When I was in the 6th grade I wanted to coach college football. I love the game. As much as I appreciate the technical precision and standards of the Pro game, I love collegiate football. I was pretty small as a kid so I never really envisioned playing football. I did try it for a year in high-school, but when I was referred to by my coach as being on “the midget squad”, I gave up my athletic aspirations and got a job as a vidoegrapher covering the sports I used to play. It was only after I shot over the 6 foot mark following my sophomore year that I began to regret that decision a little.
Getting back to little 6th grade me, I would get bored in class. So one day I brought a folder to school and every time I was bored in class I would pull out this folder and I would draw plays. I think by the end of my 7th grade year I must have drawn over 500 plays. I did manage to lose my folder twice in that time so I drew at least a thousand plays but a lot of those were just repeats.
When I got in to High School, after losing that folder again, I got interested in defense. So I started drawing up defensive play. I fancy myself a 3-4 man. I like the flexibility it gives you. Of course, I lost those folders too. As I got older, I continued to watch and think about what I would have done, what kind of play I would call as so many fans do. I have always loved the idea of coaching football, until today.
I was watching the Texas Longhorns play the Missouri Tigers. On a 3rd and short Missouri QB James Franklin drops back to pass. The Texas downfield coverage is solid and as the seconds tick the defensive front is closing in fast. Franklin makes a good read. He has De’Vion Moorein the flat. On the other side of the ball Kenny Vaccaro, the Texas safety also makes a good read. He sees Moore coming out to the flat. The pass is complete. An instant later Vaccaro is crashing into Moore to make the stop. It should have brought up 4th and 4 and an obvious punt. But this does not happen. Instead, there is a flag on the field.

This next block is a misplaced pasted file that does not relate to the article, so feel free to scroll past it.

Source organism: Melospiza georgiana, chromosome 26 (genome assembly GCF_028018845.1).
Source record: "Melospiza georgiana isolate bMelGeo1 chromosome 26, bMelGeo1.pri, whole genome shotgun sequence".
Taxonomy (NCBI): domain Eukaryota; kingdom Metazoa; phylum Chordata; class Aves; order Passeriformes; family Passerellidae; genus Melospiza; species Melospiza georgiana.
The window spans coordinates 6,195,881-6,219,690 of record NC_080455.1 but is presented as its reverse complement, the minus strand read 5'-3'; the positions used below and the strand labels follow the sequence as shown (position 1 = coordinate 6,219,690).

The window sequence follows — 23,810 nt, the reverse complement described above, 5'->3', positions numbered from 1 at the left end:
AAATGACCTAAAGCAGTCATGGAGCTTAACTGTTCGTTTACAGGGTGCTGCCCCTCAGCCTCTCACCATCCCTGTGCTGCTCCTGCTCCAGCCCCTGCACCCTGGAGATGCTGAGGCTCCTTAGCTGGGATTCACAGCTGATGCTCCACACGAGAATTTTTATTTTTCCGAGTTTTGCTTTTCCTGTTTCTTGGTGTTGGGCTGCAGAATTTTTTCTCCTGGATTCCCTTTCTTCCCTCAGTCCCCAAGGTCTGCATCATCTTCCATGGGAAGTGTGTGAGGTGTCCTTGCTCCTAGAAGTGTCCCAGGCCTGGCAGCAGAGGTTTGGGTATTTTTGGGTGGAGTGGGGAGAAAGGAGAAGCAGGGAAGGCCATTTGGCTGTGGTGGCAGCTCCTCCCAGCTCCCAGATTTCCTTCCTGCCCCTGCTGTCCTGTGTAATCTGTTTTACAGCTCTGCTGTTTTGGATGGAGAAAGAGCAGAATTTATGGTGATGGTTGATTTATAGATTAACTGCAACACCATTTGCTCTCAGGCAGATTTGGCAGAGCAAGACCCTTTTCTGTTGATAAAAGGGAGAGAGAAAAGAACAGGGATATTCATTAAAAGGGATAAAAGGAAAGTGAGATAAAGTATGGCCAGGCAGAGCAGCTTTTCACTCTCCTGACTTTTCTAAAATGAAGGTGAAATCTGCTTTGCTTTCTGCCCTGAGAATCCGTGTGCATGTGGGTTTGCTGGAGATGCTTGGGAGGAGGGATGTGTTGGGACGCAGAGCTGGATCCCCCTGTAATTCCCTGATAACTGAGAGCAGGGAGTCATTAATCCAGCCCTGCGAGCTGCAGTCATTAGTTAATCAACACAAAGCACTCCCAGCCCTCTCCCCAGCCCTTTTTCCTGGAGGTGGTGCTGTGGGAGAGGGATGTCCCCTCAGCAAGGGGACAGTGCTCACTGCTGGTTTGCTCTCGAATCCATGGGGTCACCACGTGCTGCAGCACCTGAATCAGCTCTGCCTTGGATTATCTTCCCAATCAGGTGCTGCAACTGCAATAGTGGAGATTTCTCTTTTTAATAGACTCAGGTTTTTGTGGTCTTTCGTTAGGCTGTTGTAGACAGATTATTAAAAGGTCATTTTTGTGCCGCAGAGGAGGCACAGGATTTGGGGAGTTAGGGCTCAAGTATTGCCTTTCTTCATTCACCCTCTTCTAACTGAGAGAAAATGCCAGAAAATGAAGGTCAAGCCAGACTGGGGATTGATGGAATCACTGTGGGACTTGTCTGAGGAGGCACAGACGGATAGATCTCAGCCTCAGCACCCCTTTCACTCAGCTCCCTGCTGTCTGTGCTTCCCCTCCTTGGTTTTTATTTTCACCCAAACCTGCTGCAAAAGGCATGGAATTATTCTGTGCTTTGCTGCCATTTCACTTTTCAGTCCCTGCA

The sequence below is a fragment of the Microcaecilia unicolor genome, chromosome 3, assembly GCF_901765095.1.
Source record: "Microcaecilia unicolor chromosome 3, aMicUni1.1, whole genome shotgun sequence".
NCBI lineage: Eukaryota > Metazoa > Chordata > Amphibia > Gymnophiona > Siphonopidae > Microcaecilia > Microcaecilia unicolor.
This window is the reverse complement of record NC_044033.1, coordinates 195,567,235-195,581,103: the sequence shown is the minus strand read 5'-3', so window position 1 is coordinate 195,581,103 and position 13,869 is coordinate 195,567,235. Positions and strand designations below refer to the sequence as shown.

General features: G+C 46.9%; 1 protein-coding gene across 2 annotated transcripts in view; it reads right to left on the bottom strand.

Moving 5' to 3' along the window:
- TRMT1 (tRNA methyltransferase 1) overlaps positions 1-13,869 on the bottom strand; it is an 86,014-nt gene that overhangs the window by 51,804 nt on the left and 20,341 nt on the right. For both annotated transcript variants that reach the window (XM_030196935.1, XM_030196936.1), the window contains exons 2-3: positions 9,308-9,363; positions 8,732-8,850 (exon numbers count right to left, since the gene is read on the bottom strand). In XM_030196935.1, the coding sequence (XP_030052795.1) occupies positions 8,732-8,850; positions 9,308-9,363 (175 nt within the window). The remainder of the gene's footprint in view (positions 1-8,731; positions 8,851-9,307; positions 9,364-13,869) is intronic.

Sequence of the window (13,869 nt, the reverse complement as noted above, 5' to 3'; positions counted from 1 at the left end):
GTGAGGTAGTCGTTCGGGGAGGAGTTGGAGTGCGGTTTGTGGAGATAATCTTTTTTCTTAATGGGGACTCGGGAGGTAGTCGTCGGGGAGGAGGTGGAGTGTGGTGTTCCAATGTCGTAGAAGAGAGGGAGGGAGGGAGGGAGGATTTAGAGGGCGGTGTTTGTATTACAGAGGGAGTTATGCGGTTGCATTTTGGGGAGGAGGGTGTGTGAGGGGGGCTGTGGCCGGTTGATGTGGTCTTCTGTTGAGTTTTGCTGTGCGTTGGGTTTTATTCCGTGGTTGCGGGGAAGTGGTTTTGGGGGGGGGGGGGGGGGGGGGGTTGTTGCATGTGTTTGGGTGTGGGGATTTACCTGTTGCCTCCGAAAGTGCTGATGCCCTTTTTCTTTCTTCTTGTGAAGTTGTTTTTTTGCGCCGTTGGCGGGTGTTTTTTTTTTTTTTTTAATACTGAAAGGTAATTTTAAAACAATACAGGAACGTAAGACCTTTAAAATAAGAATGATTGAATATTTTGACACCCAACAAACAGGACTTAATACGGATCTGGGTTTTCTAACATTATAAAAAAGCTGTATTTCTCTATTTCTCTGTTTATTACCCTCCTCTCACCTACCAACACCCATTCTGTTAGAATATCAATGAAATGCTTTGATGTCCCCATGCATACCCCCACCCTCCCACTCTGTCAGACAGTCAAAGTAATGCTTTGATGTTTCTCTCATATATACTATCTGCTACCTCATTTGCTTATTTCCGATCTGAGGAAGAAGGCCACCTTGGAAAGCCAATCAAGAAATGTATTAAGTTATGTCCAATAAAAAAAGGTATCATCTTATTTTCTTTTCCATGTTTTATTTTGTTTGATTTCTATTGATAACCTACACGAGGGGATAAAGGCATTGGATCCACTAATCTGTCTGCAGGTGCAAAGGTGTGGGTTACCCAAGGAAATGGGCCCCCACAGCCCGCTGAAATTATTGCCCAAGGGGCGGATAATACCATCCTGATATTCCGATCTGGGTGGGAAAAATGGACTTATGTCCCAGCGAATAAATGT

You see, as Vaccaro goes to make the tackle, Moore, 5’9”, braces for impact. Vaccaro, 6’1”, squares his shoulders and leans in. The result, Vaccaro tackles him across the shoulders. His helmet makes glancing contact with Moore. Vaccaro was coming with a full head of steam. The hit is fairly violent, but this is football. The tackle is technically perfect. His eyes are up, his shoulders are square, and he wraps up they way anyone who has ever played the game, has been taught to do. Yet, there is a flag on the ground at the spot of the tackle.
The ref announces that there has been a personal foul on number 4 of the defense (Vaccaro). I’m puzzled. He explains that it is for striking the receiver too high with the helmet. Now, I’m befuddled. According to this call Vaccaro is being penalized for being taller than the receiver, who is ducking as he tackles him. I want to know, what was he supposed to do?
Was he supposed to change his direction mid lunge as the man ducked? Was he supposed to leave his feet and dive so he could hit him lower? (Oh wait, that’s illegal too.) Was he supposed to tackle him with his head completely upright, putting himself at risk?
I need someone from the officiating crew and the NCAA rules and infractions committee to explain to me exactly how what he did was unsafe and what he should have done in that situation.
We now have a situation where it is getting way to hard to play defense. It just doesn’t seem like it’s fun anymore. Defensive lineman and linebackers can barely touch the quarterback. Defensive backs are so restricted from contact both before and after the catch that only the most elite among them has any chance at stopping a receiver. In addition to the extremely sensitive penalty calls for contact in the helmet area, there are equally as sensitive calls for hitting “defenseless” receivers. The term “defenseless” is completely up to interpretation. Most of the time, I disagree with the interpretation. This is football. These rules aren’t.
I realized today that I don’t want to coach college football anymore. That dream inside that little kid is now dormant. I would hope that one day we can get back to playing the game I love, theway I loved it. But for now, I don’t want to be a coach, not anymore.